Dynamic contrast-enhanced MRI: differentiating melanoma and renal carcinoma metastases from high-grade astrocytomas and other metastases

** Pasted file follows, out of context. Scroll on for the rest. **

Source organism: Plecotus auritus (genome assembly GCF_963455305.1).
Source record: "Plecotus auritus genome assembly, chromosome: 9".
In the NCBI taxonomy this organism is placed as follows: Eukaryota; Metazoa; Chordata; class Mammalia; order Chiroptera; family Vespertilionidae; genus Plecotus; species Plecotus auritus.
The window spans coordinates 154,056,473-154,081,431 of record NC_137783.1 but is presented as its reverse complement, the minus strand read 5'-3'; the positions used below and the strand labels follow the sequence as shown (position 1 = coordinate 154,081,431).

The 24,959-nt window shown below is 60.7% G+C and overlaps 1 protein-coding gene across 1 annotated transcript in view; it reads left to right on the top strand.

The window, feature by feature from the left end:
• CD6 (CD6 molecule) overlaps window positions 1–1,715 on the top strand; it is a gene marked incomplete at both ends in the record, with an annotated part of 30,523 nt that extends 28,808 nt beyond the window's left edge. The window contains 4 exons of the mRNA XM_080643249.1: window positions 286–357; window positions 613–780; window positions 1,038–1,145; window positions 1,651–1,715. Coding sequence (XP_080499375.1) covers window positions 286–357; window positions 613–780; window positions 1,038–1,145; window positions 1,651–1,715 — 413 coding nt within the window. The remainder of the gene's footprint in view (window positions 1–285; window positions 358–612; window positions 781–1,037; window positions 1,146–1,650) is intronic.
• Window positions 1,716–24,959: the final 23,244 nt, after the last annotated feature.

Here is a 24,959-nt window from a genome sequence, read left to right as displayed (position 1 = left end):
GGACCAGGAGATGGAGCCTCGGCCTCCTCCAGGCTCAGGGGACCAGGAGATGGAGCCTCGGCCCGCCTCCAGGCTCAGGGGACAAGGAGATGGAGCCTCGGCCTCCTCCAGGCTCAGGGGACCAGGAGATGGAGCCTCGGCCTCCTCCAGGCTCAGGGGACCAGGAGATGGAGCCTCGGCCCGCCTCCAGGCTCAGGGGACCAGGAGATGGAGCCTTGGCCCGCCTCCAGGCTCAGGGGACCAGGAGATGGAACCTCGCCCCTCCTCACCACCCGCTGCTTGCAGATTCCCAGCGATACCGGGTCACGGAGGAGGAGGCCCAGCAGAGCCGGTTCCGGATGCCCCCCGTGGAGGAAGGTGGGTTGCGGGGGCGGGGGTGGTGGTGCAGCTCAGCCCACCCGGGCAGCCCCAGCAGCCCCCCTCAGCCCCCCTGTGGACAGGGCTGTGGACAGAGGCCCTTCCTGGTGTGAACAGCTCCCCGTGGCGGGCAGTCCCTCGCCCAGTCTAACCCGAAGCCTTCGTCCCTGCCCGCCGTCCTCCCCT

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We performed conventional and dynamic susceptibility-contrast MRI imaging in 38 patients with brain tumours: 20 with metastases (breast carcinoma: two; renal carcinoma: five; colorectal carcinoma: one; lung carcinoma: seven; melanoma: five), and 18 with high-grade astrocytomas. We obtained cerebral blood volume (CBV) maps and calculated the relative CBV (rCBV) in different areas using the ratio between the CBV in the pathological area (CBVp) and in the contralateral white matter (CBVn). We calculated the maximum rCBV (rCBVmax) for each tumour and compared the mean rCBVmax in each group of tumours. The mean rCBV of melanoma metastases (5.35±2.32, range 3.14–9.23) and of renal carcinoma metastases (8.17±2.39, range 5.41–11.64) were significantly greater than those of high-grade astrocytomas (2.61±1.17, range 1.3—5.0) (P=0.002 and <0.001, respectively) and of lung carcinoma metastases (2.94±0.86, range 1.43–4.04) (P=0.003 and 0.002). There was no statistically significant difference between the mean rCBV of lung metastases and of high-grade astrocytomas (P=0.59). Large, solitary, necrotic metastases can be indistinguishable from high-grade astrocytomas using conventional MRI. Demonstration of an elevated rCBV which may suggest a hypervascular lesion such as renal carcinoma or melanoma.
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